Developing an e-rater Advisory to detect Babel-generated essays

  • Aoife Cahill Educational Testing Service
  • Martin Chodorow Hunter College and the Graduate Center, CUNY
  • Michael Flor Educational Testing Service
Keywords: automated essay scoring, constructed response items, gaming strategies, lexical-semantic cohesion, natural language processing, writing analytics


  • Background: It is important for developers of automated scoring systems to ensure that their systems are as fair and valid as possible. This commitment means evaluating the performance of these systems in light of construct-irrelevant response strategies. The enhancement of systems to detect and deal with these kinds of strategies is often an iterative process, whereby as new strategies come to light they need to be evaluated and effective mechanisms built into the automated scoring systems to handle them. In this paper, we focus on the Babel system, which automatically generates semantically incohesive essays. We expect that these essays may unfairly receive high scores from automated scoring engines despite essentially being nonsense.
  • Literature Review: We discuss literature related to gaming of automated scoring systems. One reason that Babel essays are so easy to identify as nonsense by human readers is that they lack any semantic cohesion. Therefore, we also discuss some literature related to cohesion and detecting semantic cohesion.
  • Research Questions: This study addressed three research questions:
  1. Can we automatically detect essays generated by the Babel system?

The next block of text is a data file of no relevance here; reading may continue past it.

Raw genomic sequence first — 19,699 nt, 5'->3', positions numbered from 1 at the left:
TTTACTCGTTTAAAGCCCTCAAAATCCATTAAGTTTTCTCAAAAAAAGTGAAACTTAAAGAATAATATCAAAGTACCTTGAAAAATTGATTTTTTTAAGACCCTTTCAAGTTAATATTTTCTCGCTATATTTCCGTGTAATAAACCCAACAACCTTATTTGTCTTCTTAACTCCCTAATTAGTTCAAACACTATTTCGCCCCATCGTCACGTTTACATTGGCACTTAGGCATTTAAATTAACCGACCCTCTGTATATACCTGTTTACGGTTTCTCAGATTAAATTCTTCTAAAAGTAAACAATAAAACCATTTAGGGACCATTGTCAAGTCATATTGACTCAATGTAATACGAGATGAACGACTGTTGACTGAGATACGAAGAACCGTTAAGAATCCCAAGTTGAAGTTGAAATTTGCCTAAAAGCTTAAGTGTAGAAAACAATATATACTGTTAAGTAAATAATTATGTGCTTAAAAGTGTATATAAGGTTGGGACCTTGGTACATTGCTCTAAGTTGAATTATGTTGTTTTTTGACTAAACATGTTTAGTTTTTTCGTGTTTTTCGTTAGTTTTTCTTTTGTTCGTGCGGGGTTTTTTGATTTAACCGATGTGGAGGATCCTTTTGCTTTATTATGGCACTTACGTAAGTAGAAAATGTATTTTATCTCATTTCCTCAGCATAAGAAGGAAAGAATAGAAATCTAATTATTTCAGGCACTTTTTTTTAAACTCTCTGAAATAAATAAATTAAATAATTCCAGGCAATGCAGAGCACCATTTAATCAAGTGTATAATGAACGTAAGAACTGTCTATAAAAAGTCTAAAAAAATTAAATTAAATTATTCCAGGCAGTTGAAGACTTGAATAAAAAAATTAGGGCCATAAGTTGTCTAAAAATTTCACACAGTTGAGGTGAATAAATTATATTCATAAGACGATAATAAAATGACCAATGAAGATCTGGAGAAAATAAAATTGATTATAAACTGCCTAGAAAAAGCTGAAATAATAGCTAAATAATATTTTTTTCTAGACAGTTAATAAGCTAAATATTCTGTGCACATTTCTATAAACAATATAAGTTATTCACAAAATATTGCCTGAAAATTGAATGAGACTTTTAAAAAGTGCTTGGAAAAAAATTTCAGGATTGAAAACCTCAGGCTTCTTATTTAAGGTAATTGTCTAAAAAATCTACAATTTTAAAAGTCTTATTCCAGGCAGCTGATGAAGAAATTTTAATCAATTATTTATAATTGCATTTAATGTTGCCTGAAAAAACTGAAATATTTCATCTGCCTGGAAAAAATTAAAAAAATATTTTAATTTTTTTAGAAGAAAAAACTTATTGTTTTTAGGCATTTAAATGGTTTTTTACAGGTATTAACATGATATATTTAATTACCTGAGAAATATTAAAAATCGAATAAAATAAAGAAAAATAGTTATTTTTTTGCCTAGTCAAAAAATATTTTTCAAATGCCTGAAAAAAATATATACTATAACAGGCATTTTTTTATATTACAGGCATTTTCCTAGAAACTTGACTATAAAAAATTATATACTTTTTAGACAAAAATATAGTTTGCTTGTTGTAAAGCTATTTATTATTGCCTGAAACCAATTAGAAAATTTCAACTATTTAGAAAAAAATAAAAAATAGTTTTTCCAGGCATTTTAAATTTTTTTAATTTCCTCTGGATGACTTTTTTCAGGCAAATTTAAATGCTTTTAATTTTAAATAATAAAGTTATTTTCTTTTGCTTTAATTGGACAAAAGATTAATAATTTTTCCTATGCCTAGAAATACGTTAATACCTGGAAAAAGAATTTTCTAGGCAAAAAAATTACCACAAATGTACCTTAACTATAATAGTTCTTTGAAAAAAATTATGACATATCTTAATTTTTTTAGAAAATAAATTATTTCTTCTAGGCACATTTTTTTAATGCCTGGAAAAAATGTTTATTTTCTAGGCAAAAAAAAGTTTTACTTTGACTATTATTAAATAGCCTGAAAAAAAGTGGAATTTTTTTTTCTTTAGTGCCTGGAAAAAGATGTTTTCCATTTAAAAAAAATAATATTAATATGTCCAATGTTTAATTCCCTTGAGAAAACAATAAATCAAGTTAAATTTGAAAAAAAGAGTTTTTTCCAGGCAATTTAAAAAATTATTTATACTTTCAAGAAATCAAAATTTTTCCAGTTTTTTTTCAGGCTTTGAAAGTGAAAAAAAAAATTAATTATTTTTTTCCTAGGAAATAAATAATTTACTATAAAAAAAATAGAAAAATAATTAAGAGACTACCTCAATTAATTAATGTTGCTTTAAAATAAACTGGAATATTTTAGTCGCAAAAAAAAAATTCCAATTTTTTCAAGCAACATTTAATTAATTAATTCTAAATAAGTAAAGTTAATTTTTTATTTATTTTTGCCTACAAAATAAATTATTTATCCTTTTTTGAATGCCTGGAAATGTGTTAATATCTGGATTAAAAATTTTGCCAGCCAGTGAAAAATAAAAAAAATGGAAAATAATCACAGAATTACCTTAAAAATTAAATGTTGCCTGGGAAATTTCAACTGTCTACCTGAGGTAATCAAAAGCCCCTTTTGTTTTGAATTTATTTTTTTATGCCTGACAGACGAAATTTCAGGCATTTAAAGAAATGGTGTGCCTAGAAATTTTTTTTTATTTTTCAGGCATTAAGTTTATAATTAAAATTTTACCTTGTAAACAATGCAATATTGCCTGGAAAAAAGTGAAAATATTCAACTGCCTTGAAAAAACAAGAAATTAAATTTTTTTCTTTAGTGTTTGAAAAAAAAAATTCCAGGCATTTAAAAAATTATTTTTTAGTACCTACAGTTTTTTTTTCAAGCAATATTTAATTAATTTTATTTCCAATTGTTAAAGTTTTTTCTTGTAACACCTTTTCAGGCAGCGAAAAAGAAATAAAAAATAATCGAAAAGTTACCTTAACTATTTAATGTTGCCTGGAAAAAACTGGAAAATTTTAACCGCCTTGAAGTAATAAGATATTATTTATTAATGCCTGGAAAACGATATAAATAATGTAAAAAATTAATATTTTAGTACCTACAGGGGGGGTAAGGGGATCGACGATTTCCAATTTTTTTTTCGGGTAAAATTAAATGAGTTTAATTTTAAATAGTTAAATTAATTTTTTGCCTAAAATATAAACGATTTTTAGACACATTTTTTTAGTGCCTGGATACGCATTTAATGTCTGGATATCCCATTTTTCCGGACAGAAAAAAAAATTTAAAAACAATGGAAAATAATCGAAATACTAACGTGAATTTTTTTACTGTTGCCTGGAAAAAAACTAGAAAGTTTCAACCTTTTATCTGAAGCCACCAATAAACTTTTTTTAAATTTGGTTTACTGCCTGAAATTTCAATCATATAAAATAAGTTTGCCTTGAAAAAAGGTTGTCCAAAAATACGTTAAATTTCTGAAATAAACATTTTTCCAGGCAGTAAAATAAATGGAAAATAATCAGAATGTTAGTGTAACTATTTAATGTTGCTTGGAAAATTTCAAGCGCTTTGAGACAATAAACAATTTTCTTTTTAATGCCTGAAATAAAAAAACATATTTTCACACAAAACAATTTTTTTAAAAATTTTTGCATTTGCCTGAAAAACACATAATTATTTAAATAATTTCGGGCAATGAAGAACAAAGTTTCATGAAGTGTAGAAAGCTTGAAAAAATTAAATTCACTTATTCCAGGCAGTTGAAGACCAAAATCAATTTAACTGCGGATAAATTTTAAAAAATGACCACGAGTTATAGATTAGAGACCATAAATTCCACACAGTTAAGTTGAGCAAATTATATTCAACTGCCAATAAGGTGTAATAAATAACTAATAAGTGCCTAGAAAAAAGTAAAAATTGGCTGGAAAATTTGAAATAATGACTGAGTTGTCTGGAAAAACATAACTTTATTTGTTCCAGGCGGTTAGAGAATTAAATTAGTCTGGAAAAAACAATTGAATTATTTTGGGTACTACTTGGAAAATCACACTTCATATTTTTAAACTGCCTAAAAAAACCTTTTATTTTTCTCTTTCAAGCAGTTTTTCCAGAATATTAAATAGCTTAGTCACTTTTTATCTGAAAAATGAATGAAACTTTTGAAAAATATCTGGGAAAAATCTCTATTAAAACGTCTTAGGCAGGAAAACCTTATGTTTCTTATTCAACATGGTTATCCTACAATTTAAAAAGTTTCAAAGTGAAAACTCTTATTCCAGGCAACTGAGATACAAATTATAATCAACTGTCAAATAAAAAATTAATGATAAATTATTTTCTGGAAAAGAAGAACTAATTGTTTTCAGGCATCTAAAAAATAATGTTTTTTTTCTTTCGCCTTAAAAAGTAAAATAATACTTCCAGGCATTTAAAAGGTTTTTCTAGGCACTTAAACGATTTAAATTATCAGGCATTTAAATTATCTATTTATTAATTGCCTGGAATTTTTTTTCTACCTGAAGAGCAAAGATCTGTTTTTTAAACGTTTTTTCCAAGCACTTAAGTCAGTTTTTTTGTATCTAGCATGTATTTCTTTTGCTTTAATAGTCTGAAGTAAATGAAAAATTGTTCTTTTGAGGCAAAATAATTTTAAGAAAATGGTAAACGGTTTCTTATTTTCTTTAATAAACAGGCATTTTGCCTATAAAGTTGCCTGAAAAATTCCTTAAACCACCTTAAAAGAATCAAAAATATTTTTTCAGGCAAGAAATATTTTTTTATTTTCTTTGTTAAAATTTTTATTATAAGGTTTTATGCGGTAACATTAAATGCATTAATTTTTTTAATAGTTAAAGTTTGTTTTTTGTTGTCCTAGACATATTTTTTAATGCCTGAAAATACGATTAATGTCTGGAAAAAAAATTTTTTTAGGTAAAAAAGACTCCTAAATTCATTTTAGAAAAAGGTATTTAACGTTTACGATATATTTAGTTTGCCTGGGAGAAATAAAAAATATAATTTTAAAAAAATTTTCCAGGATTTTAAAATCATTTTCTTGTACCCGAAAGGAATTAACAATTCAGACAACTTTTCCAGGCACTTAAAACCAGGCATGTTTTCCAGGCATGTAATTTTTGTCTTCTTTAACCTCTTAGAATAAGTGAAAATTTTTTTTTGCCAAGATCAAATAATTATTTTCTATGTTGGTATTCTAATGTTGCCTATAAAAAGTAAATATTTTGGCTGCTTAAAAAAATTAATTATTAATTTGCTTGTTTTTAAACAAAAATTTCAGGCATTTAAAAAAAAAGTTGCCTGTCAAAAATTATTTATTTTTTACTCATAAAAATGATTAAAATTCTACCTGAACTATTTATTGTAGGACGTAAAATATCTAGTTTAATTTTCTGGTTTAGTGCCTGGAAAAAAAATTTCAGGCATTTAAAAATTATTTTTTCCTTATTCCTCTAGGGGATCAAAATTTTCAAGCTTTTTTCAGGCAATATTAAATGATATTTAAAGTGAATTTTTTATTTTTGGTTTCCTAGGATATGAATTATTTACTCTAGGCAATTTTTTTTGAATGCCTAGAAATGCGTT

2. Can we integrate the detection of Babel-generated essays into an operational automated essay scoring system while making sure not to flag valid student responses?
  3. Does a general approach for detecting semantically incohesive essays also detect Babel-generated essays?
  • Research Methodology: This article describes the creation of two corpora necessary to address the research questions: (1) a corpus of Babel-generated essays and (2) a corresponding corpus of good-faith essays. We built a classifier to distinguish Babel-generated essays from good-faith essays and investigated whether the classifier can be integrated into an automated scoring engine without adverse effects. We also developed a measure of lexical-semantic cohesion and examined its distribution in Babel and in good-faith essays.
  • Results: We found that the classifier built on Babel-generated essays and good-faith essays and using features from the automated scoring engine can distinguish the Babel-generated essays from the good-faith ones with 100% accuracy. We also found that if we integrated this classifier into the automated scoring engine it flagged very few responses that were submitted as part of operational submissions (76 of 434,656). The responses that were flagged had previously been assigned a score of Null (non-scorable) or a score of 1 by human experts. The measure of lexical-semantic cohesion shows promise in being able to distinguish Babel-generated essays from good-faith essays.
  • Conclusions: Our results show that it is possible to detect the kind of gaming strategy illustrated by the Babel system and add it to an automated scoring engine without adverse effects on essays seen during real high-stakes tests. We also show that a measure of lexical-semantic cohesion can separate Babel-generated essays from good-faith essays to a certain degree, depending on task. This points to future work that would generalize the capability to detect semantic incoherence in essays.
  • Directions for Further Research: Babel-generated essays can be identified and flagged by an automated scoring system without any adverse effects on a large set of good-faith essays. However, this is just one type of gaming strategy. It is important for developers of automated scoring systems to continue to be diligent about expanding the construct coverage of their systems in order to prevent weaknesses that can be exploited by tools such as Babel. It is also important to focus on the underlying linguistic reasons that lead to nonsense sentences. Successful identification of such nonsense would lead to improved automated scoring and feedback.


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